The case of a man 76-year-old man who was discharged from the Launceston General Hospital two years ago, only to die at home the next day, has been scrutinised on the ABC's flagship investigative program Four Corners.
Monday night's episode, entitled 'Health Hazard', focused on potentially avoidable deaths and errors in Australia's rural and remote hospitals and put Tasmania's ailing health system in the national spotlight.
Statistics from the Australian Institute of Health and Welfare show the rate of potentially avoidable deaths spikes significantly the further away from a capital city you get.
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The episode begins in Launceston, and covers stories from other hospitals across the country, including Gippsland in Victoria and Broken Hill and Bega in New South Wales.
The subject of the Launceston segment is the late John Novaski, a Turners Beach man who presented to the LGH ED on October 9, 2017, after having experienced shortness of breath. Mr Novaski had previously had two heart attacks.
His GP, Tony Lyall, took an electrocardiogram and found there was a blockage in Mr Novaski's heart.
"His heart wasn't pumping as it should do normally," Dr Lyall said. "His condition was increasingly at risk with time."
Dr Lyall immediately wrote Mr Novaski a referral for the LGH, including with the letter a copy of the ECG.
At the ED, Mr Novaski was triaged as a category 3 patient, meaning he was to be seen within 30 minutes.
He was assessed in the waiting room by a fifth-year medical student, due to all other suitable spaces being occupied.
Tasmanian Coroner Rod Chandler's findings into Mr Novaski's death concluded that the medical student obtained Mr Novaski's medical history and carried out an examination. A chest x-ray was also ordered and blood samples were taken.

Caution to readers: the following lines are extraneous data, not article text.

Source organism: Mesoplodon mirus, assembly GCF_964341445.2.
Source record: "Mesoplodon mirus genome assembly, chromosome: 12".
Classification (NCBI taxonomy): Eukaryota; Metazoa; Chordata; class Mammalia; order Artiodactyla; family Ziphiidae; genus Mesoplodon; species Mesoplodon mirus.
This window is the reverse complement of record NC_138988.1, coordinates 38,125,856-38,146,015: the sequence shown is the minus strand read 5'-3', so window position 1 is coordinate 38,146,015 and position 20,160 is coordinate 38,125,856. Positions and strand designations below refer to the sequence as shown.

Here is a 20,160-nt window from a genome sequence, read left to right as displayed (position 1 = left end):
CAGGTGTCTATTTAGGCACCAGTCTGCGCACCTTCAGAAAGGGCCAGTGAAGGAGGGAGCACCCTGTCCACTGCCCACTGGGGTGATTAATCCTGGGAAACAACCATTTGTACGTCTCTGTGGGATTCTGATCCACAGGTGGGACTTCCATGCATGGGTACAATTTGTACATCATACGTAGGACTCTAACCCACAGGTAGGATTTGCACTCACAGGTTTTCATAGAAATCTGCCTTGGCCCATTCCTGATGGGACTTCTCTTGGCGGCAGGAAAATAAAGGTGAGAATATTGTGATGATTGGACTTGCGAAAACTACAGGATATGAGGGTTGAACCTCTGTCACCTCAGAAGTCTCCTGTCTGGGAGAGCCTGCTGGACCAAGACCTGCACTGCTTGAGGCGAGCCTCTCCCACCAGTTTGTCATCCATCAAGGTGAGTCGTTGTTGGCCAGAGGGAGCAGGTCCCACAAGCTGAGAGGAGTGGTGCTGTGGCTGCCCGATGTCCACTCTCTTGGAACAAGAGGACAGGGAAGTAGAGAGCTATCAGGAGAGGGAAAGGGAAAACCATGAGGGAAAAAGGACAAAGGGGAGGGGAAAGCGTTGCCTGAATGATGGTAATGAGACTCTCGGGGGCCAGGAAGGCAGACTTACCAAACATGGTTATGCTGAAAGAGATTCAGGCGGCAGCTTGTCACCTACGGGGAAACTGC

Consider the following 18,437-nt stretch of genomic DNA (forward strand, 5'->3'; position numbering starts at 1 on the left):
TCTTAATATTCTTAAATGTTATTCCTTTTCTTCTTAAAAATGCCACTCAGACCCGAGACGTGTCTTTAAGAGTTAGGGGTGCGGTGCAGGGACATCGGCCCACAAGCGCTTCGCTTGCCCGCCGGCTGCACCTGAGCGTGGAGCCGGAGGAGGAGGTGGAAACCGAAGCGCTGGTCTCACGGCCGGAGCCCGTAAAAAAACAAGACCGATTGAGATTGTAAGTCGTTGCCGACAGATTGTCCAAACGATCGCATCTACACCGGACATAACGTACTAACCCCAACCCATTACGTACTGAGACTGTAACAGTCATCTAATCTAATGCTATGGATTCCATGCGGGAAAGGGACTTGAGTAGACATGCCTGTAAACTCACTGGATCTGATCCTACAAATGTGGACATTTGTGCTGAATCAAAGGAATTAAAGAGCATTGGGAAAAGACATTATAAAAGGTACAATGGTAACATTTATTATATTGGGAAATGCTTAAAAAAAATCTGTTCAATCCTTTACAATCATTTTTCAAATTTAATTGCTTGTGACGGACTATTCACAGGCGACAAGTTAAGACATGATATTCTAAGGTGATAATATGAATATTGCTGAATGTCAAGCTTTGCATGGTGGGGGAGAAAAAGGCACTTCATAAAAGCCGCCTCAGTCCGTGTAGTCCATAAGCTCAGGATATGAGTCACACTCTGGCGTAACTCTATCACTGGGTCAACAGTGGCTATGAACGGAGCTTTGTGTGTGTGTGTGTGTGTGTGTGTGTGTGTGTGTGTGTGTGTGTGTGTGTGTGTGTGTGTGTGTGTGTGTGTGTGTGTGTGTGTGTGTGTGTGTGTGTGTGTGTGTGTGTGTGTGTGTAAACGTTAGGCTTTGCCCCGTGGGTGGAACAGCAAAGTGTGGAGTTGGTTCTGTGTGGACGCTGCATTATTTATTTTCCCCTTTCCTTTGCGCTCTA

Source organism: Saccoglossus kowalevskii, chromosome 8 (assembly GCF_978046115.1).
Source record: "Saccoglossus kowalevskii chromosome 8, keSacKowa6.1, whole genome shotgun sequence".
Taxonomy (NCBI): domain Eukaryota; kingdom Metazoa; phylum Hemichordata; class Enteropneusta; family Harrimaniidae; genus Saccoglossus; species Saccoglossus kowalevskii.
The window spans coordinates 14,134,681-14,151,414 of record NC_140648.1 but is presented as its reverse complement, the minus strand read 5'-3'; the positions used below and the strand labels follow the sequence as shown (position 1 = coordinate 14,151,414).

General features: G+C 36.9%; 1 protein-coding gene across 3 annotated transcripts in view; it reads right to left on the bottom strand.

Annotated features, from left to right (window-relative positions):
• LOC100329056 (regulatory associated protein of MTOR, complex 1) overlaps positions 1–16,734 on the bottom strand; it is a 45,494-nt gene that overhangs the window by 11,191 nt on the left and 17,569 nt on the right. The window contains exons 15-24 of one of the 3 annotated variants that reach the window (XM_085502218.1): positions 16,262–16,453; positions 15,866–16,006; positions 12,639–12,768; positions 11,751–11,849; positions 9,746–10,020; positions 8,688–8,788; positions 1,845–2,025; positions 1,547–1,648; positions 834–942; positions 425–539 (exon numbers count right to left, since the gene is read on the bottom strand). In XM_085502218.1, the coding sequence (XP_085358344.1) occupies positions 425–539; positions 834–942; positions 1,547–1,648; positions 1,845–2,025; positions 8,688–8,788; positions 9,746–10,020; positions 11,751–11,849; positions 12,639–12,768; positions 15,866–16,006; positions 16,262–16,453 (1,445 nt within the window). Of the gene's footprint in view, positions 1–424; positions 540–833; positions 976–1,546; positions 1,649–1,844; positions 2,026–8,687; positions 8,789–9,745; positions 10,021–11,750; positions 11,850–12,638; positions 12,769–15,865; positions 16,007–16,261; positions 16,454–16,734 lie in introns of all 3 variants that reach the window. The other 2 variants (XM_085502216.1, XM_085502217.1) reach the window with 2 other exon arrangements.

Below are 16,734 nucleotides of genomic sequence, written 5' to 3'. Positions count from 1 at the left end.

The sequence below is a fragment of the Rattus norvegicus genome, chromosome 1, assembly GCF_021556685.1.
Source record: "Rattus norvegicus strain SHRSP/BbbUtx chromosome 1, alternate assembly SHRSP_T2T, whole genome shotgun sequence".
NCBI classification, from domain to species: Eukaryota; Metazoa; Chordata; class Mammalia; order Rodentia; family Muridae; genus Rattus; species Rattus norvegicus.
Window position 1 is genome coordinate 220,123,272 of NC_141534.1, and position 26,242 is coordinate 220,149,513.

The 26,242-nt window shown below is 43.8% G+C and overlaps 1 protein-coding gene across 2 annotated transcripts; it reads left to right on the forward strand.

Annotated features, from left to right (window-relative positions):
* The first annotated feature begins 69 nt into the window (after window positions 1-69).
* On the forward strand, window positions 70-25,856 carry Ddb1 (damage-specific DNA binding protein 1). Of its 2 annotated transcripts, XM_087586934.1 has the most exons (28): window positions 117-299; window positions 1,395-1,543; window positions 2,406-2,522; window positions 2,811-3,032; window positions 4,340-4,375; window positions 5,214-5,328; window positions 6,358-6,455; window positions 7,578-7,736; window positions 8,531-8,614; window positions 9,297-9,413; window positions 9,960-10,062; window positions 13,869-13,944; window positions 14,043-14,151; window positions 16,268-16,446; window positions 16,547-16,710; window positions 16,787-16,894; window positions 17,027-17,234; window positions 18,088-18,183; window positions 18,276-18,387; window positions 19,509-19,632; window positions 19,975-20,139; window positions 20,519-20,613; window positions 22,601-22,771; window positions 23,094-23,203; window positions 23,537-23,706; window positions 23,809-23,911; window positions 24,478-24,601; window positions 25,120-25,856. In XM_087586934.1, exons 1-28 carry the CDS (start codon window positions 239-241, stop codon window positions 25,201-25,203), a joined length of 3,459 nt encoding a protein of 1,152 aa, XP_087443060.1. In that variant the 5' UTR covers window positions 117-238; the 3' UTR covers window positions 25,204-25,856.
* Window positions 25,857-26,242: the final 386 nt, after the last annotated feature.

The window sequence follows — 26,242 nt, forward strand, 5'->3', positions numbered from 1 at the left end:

Mr Novaski's wife, Ann, said they'd expected him to be seen by a cardiologist at the hospital.
"And that didn't happen," she said.
A discussion with the ED registrar later led to Mr Novaski being discharged in the view that he was clinically well and had a review of his condition scheduled with a cardiologist within the coming days.
Dr Lyall said "it can't really be forgiven" that Mr Novaski was sent home in the condition he was in.
The next day, Ms Novaski returned home after running an errand and found her husband dead on the lounge room floor.
"It's just heartbreaking to think that perhaps if they'd have kept him at the hospital, I might have been able to hold his hand," an emotional Ms Novaski told the cameras.
Mr Chandler found Mr Novaski's care at the LGH "fell well short of the standard required".
"Most critical in my view was the decision to discharge Mr. Novaski without first ensuring that he was reviewed by a cardiologist ... a serious and 'hard to believe' misjudgment," his findings read.
Tasmanian Auditor-General Rod Whitehead also appears in the program, saying that over a period of five years, the number of adverse events in the state's hospitals had increased by about 60 per cent - and by about 50 per cent at the LGH, specifically.
State Health Minister Sarah Courtney declined the ABC's request for an interview but said in a statement that the government would be building extra space at the LGH so that it could open more beds as soon as possible.